The Truth about Brexit, As seen from New Zealand

It is very hard, at 12,000 miles distance, for Kiwis to get a good handle on the Brexit issue – particularly if their source of information is a newspaper like The Guardian, the self-appointed standard-bearer of the Remainers’ cause. You would be hard put to find a Guardian front page over recent months that did […]

Religious Fervour Can Be A Bad Guide

When Tony Blair first came to my attention, and I brought him on to the Front Bench as a promising young MP, he gave no sign of religious fervour.  Like many others, therefore, I was surprised when he later revealed the strength of his religious beliefs, and the part they seem to have played in […]

Who’s for Paella?

Amidst all the wailing and tearing of hair and gnashing of teeth on the part of those who bemoan the UK’s decision to set its own course with Brexit, how many of those who regret the apparent breach with “Europe” have paused to consider the real identity of the “Europe” they seem to hold so […]

Trump and Brexit Are Quite Different Phenomena

One particularly welcome aspect of the House of Commons vote to pass the Bill to trigger the Article 50 process is the rebuff it represents to the relentless campaign, in some quarters, and in the Guardian in particular, to equate and conflate support for Brexit with support for Donald Trump.  Trump’s justified unpopularity – in […]

Who’s to Blame?

The Bank of England’s chief economist, Andrew Haldane, has had the good grace to admit that the Bank’s forecast of the likely economic consequences of Brexit – that consumption, employment, share values and economic activity in general would fall – was, at least in the short term, mistaken.  The British economy, since the Brexit referendum, […]

Can We Be Pro-Brexit and Progressive?

Jeff Sparrow in the Guardian (2 January) allows a thoughtful article to be vitiated by an error familiar to all readers of that esteemed organ – a mindless lumping together of those who voted for Donald Trump on the one hand and for Brexit on the other, and branding them all as bigoted and racist.  […]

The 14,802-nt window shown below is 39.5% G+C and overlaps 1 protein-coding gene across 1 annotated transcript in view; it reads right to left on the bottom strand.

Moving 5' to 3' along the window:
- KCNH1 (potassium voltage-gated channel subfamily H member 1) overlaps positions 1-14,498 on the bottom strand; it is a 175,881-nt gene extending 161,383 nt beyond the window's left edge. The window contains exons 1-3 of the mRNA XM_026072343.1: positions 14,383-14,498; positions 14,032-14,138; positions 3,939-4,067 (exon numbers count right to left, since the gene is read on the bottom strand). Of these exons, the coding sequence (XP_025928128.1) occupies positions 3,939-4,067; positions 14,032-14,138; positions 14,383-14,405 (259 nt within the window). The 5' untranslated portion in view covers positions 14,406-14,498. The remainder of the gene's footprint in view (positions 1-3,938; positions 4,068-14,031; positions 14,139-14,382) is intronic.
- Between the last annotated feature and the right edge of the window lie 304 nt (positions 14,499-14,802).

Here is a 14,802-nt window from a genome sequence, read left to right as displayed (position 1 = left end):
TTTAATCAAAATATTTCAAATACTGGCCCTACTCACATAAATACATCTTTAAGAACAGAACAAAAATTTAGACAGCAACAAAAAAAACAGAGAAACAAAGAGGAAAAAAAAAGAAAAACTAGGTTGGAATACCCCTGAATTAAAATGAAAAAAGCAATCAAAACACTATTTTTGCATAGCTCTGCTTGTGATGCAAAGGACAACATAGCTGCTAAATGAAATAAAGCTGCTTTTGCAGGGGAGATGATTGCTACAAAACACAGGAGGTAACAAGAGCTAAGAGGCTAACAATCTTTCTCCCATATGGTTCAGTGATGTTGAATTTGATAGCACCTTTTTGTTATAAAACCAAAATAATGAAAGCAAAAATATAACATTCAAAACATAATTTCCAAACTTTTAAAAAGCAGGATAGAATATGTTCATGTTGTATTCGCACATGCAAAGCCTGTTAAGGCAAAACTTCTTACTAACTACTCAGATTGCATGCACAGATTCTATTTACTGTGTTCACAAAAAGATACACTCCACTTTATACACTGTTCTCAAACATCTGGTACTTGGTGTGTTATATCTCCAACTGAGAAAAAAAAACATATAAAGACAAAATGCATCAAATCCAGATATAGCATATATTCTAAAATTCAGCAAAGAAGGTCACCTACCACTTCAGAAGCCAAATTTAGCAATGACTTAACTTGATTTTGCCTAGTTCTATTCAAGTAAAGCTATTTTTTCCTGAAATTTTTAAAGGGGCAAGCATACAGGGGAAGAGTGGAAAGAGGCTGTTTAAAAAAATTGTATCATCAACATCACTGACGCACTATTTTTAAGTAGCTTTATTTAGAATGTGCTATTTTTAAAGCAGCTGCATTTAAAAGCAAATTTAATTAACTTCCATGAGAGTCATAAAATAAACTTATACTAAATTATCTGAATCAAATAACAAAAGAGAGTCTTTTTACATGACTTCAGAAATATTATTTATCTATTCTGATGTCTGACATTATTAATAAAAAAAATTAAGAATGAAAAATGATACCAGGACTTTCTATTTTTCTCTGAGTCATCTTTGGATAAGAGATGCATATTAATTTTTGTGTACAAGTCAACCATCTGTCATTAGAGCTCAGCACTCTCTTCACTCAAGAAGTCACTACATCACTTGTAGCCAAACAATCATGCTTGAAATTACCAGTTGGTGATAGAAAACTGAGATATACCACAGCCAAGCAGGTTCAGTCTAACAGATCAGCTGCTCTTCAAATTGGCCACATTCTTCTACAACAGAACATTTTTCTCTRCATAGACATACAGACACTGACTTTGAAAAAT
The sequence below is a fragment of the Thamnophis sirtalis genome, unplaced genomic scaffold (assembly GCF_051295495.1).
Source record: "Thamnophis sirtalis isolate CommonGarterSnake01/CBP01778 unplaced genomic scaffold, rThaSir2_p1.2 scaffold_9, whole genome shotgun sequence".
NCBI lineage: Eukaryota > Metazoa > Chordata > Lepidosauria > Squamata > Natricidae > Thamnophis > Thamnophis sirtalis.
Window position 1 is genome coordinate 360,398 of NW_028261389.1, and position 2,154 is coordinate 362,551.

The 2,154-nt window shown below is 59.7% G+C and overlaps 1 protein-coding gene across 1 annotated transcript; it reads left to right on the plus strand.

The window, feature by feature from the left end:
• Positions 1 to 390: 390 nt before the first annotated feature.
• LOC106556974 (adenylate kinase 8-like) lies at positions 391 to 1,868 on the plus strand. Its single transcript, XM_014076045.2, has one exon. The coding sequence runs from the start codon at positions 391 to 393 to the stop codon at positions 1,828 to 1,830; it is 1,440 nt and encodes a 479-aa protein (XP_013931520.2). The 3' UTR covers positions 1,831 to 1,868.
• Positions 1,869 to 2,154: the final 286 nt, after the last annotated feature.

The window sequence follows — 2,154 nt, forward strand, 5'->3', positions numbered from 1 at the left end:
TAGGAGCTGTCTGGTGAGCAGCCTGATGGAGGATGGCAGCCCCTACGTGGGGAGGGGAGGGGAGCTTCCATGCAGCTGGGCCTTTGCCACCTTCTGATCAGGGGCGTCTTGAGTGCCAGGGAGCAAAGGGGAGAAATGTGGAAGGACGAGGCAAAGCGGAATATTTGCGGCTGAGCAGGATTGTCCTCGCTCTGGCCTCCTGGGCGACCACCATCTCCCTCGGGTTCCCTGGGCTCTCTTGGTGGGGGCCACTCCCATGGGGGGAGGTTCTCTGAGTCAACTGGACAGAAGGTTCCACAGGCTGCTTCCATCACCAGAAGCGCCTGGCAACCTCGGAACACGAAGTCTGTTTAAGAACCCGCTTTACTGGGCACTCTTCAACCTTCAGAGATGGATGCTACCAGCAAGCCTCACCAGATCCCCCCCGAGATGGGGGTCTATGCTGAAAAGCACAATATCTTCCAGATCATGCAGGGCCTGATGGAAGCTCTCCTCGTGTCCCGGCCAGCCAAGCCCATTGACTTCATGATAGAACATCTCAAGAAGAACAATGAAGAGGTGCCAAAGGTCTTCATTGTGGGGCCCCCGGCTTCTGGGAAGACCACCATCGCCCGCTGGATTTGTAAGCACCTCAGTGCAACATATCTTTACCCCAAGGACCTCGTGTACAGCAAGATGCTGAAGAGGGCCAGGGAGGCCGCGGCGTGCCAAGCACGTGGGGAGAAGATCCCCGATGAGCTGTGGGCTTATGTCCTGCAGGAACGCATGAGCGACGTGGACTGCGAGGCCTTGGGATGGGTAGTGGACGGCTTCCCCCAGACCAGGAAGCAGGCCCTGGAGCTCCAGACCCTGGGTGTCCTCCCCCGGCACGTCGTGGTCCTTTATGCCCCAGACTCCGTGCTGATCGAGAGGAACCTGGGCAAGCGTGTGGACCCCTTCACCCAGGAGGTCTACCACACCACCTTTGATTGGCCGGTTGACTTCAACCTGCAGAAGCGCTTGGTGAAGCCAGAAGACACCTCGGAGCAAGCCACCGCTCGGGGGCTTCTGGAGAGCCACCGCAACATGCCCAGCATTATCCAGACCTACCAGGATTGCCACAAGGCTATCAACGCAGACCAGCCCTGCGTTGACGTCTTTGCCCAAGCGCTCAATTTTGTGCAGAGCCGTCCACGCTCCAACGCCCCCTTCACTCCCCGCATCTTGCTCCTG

Democracy is the Missing Element

Simon Wren-Lewis, with whom I usually have little difficulty in agreeing, has published a blog in recent days in which he explains why, in his (and others’) views, it is impossible to play a full part in the global economy – in other words, to enjoy free trade – while maintaining the full powers of […]

What Lies Behind the Brexit Vote?

I am proud to be a sixth-generation New Zealander.  But I am also gratefully aware of my British heritage. All eight of the families of my great grandparents came to New Zealand, from England, Scotland and Wales, and had settled here by the mid-nineteenth century.  I had the pleasure of returning to the UK as […]

We Failed the Brexit Test

It might have been thought that the decision made by the British people in the recent referendum that they wished to leave the EU would have drawn a line under that issue, and that we would now be addressing the many new challenges and opportunities that are now before us.  But, such is the arrogance […]

Putting Labour Together Again

The challenge manufactured by the Parliamentary Labour Party to Jeremy Corbyn’s leadership seems destined to prove an exercise in futility and impotence.  Nothing more clearly demonstrates, in both its motivation and impracticality, the gulf that has been allowed – and in some cases encouraged – to develop between Labour MPs and the party in the […]